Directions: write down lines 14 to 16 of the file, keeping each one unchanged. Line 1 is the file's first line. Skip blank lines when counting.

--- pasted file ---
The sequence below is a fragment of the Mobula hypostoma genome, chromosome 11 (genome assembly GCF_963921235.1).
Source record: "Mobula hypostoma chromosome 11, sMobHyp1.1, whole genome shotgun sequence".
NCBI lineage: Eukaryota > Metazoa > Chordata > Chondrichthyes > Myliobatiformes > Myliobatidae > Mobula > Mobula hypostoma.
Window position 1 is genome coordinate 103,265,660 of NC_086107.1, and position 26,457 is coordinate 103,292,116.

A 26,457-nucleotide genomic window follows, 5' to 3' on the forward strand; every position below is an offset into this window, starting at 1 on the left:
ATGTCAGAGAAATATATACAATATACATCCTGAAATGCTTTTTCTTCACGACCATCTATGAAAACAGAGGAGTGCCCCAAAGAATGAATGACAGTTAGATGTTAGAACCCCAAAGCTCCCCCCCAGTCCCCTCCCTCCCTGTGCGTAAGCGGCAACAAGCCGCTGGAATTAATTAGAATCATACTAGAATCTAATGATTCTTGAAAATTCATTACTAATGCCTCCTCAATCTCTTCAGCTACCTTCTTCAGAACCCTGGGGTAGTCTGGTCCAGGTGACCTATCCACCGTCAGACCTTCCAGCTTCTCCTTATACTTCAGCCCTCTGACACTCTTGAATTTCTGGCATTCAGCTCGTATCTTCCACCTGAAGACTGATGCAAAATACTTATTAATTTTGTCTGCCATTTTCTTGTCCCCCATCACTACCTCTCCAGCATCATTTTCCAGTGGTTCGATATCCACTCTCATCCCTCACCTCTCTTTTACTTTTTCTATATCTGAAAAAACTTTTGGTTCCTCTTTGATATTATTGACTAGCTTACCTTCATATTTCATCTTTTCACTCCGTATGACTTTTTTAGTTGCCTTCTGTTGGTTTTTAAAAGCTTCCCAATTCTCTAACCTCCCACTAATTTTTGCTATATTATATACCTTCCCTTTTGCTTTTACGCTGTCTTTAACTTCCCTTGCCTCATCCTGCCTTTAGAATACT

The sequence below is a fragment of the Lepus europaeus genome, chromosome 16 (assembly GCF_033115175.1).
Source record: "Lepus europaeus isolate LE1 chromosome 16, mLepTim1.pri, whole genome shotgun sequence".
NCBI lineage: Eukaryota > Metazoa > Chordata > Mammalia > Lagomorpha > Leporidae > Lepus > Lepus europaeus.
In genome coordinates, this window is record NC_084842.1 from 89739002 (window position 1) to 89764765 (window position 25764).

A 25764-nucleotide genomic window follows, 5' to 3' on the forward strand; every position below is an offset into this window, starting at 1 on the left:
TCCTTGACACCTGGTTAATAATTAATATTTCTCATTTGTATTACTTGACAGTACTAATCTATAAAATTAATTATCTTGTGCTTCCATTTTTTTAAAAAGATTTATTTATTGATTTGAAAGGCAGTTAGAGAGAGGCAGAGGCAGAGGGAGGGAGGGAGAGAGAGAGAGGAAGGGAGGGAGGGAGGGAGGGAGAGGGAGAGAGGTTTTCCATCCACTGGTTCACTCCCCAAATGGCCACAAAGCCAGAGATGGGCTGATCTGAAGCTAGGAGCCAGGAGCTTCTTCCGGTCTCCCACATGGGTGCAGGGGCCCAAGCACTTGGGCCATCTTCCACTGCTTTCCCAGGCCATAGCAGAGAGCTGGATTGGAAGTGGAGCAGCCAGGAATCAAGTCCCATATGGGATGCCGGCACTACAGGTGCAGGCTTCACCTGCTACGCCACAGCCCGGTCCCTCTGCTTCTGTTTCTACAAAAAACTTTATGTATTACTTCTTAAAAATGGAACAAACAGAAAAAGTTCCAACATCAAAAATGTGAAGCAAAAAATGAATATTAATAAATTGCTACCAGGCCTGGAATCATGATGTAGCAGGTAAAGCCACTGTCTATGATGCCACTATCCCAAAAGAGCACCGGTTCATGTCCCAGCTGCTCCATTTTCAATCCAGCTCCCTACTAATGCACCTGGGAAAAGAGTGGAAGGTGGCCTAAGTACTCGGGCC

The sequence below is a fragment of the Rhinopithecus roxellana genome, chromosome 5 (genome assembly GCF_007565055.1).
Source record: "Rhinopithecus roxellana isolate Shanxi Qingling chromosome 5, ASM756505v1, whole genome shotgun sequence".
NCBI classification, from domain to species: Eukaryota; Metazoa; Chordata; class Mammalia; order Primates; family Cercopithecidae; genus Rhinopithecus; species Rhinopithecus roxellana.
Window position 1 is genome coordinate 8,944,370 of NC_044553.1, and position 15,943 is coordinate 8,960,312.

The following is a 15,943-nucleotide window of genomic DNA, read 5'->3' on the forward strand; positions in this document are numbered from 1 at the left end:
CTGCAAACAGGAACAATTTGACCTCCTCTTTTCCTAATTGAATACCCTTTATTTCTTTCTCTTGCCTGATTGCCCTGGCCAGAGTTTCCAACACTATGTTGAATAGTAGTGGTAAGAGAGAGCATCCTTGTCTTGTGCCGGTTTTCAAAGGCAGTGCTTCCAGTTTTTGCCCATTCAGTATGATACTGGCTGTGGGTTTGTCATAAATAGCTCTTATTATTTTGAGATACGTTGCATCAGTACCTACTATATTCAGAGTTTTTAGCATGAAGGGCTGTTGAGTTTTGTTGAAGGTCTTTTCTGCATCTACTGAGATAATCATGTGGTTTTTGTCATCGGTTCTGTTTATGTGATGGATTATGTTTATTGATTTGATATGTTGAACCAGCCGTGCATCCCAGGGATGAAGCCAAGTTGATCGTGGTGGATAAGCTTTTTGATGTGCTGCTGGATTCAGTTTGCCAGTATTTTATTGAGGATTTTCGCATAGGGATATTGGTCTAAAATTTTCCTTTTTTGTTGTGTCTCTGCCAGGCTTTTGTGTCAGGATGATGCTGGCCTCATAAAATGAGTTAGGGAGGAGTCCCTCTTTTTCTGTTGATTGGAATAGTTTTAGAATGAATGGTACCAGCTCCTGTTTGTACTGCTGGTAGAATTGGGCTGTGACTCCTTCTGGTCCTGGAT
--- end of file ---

Source record: "Rhinopithecus roxellana isolate Shanxi Qingling chromosome 5, ASM756505v1, whole genome shotgun sequence".
NCBI classification, from domain to species: Eukaryota; Metazoa; Chordata; class Mammalia; order Primates; family Cercopithecidae; genus Rhinopithecus; species Rhinopithecus roxellana.
Window position 1 is genome coordinate 8,944,370 of NC_044553.1, and position 15,943 is coordinate 8,960,312.